Jun 8, 2013

GE Executive Says U.S. Companies Playing Catch-Up in Myanmar

U.S. companies are playing catch-up to their global rivals in Myanmar, where many of the Southeast Asian nation’s former ruling elite are on a U.S. government blacklist, according to John Rice, vice chairman of General Electric.

A rush of companies has poured into Myanmar in the past two years since the government began a process of political reform. Many countries have completely dropped sanctions against the Southeast Asian nation.

The U.S. has dropped some sanctions but it has held a relatively tough line. U.S. companies are effectively forbidden from doing business with anyone on the list of Specially Designated Nationals. Most of these people are former members of Myanmar’s ruling military junta or have close ties to them.

Mr. Rice, who spoke to The Wall Street Journal on the sidelines of the World Economic Forum on East Asia, said the SDN list is “a complication” and that it is “hard to make absolutely, positively sure” you are not doing business with a blacklisted person.

But, he added, the sanctions and blacklist won’t deter GE from deepening its ties with Myanmar. GE is already active in Myanmar, in healthcare, aircraft leasing and energy infrastructure, for instance.

“We do business in many countries and we figure out who we want to business with,” Mr. Rice said. “We want to stay a-political. Someday, there will be a new administration [in Myanmar] and we want to stay above the fray.”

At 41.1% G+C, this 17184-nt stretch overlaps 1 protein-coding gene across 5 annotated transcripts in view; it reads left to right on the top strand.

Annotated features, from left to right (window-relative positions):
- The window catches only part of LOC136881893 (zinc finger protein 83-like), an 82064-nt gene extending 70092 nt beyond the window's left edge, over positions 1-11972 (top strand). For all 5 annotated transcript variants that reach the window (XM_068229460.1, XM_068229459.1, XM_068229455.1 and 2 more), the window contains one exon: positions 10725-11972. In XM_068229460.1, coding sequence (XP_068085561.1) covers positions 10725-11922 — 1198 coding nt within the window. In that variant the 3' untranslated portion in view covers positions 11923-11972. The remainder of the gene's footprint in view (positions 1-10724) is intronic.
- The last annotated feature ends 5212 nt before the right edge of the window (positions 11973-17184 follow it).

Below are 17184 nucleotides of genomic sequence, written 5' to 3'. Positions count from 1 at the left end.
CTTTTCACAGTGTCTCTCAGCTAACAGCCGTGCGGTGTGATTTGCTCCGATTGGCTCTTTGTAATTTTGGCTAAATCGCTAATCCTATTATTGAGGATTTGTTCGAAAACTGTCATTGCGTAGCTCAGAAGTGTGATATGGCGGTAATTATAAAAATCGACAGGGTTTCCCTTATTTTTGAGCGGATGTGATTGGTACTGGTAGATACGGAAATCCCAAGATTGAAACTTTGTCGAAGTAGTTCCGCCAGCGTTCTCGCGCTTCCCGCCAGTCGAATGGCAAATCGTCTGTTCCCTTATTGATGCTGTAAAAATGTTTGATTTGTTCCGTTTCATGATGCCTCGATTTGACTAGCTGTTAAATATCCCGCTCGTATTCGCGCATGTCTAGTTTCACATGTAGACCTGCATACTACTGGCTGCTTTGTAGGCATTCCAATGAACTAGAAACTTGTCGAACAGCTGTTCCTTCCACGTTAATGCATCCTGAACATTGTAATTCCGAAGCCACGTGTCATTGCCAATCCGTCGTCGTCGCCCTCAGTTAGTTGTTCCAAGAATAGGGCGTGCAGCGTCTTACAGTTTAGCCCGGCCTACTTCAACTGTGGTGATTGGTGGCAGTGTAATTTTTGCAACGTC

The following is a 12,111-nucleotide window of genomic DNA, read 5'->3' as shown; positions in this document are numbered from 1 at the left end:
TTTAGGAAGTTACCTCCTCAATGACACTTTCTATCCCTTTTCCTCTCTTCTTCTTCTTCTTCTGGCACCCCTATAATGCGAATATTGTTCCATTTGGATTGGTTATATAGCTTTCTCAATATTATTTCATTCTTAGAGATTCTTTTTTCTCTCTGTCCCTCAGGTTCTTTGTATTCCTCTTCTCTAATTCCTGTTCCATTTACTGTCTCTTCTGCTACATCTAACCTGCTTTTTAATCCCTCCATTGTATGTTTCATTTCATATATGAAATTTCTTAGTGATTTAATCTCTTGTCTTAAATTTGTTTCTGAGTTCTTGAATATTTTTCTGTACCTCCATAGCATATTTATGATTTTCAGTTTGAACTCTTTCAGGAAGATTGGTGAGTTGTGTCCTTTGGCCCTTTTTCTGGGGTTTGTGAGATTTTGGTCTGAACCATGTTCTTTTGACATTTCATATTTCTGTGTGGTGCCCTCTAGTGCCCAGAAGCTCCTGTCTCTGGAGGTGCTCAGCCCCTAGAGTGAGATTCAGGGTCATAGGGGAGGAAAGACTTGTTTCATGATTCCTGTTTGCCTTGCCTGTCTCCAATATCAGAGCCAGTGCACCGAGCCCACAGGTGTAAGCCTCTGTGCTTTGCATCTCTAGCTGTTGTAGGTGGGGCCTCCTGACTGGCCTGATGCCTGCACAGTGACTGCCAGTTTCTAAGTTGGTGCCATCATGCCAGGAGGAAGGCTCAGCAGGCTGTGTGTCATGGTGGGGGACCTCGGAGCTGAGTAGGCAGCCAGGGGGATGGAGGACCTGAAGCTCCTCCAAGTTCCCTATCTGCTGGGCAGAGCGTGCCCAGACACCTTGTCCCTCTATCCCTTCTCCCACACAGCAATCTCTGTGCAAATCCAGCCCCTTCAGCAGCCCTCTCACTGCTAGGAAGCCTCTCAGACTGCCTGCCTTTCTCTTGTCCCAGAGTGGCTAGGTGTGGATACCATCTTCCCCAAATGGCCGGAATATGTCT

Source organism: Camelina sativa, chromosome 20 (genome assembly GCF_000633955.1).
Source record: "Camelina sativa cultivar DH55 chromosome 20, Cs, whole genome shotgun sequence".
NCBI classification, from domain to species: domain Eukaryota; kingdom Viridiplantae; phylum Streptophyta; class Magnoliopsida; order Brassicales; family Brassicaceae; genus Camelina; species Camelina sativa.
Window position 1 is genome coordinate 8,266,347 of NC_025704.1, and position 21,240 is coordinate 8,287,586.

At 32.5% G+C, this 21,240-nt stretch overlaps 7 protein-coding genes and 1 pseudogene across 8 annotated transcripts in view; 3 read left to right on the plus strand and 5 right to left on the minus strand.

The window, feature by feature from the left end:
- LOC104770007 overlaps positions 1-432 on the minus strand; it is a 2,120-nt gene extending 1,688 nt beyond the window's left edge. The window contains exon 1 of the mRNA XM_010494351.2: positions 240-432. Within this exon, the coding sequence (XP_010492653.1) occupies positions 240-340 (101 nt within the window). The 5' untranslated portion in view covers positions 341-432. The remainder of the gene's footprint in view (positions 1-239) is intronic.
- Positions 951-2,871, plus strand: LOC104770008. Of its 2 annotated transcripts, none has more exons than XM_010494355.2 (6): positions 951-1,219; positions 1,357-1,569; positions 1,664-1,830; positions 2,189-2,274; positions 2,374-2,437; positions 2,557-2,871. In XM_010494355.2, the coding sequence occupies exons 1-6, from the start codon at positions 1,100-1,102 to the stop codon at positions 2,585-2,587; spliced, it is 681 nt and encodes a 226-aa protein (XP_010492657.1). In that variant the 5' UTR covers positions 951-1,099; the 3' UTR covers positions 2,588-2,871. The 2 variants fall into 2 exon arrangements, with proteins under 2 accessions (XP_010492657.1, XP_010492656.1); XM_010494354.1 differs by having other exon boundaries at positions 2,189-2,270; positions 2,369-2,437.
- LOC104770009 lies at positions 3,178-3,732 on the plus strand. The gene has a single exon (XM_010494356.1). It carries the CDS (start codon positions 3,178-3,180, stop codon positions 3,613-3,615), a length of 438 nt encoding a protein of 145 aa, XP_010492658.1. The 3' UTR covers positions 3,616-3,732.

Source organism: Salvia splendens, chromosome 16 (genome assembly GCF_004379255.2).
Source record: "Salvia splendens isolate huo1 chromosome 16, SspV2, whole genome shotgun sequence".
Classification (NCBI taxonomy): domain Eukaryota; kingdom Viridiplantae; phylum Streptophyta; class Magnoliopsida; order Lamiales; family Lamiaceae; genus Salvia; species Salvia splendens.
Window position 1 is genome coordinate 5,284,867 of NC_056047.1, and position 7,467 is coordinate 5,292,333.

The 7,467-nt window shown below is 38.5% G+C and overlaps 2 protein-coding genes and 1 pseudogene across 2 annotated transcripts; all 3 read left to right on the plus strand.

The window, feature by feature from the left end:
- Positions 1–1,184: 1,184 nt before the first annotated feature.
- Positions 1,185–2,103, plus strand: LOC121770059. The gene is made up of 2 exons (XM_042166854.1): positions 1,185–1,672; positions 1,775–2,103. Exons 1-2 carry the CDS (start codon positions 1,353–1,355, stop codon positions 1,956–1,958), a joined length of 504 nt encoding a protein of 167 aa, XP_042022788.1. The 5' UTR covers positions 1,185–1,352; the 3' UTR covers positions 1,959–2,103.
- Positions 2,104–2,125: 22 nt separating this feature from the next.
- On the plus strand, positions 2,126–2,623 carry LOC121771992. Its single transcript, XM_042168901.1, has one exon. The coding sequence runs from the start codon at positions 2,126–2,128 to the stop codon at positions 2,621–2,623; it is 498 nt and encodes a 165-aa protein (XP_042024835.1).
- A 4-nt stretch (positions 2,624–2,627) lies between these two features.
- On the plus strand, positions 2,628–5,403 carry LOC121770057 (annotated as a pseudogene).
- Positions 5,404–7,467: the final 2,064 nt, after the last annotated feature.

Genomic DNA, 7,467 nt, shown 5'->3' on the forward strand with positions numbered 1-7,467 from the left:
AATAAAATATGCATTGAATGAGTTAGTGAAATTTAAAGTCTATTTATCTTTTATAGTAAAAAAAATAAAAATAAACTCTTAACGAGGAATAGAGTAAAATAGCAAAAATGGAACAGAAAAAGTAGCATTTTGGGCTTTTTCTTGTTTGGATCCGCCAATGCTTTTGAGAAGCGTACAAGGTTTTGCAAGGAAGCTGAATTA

In addition to GE, U.S. companies like Coca-Cola Co. PepsiCo Microsoft MSFT and Visa Inc. are also making headway in Myanmar.

Companies looking to move into the former pariah state often find there’s a lack of information about organizations and people they want to do business with, or the information that is available isn’t accurate.

Stuart Witchell, a senior managing director with FTI Consulting, says that one of the major hurdles for any company wanting to invest in Myanmar “is the widespread lack of transparency related to ownership of businesses and other involvement of the military and former military.”

Machut Shishak, first economic secretary at the U.S. Embassy in Yangon, Myanmar, said U.S. companies have to do “some more legwork” as a result of the SDN list.

“But that’s not a roadblock. It’s more something that they have to find ways to work around,” Mr. Shishak said.

But competitors from other countries have gotten a head start on their U.S. rivals, especially because they were in Myanmar before the country’s recent opening up.

“They’ve been here longer and it’s up to us to catch up,” GE’s Mr. Rice said.

In the year to March 31, Myanmar received about $1.4 billion worth of foreign direct investment, according to recent government data. Most of that came from Singapore, Vietnam, Thailand, China and Japan. The U.S. hadn’t made a mark on the FDI list. But this week, Coca-Cola Co. announced it is investing $200 million over the next five years in production and distribution of its soft drink products in Myanmar.

Source: The Wall Street Journal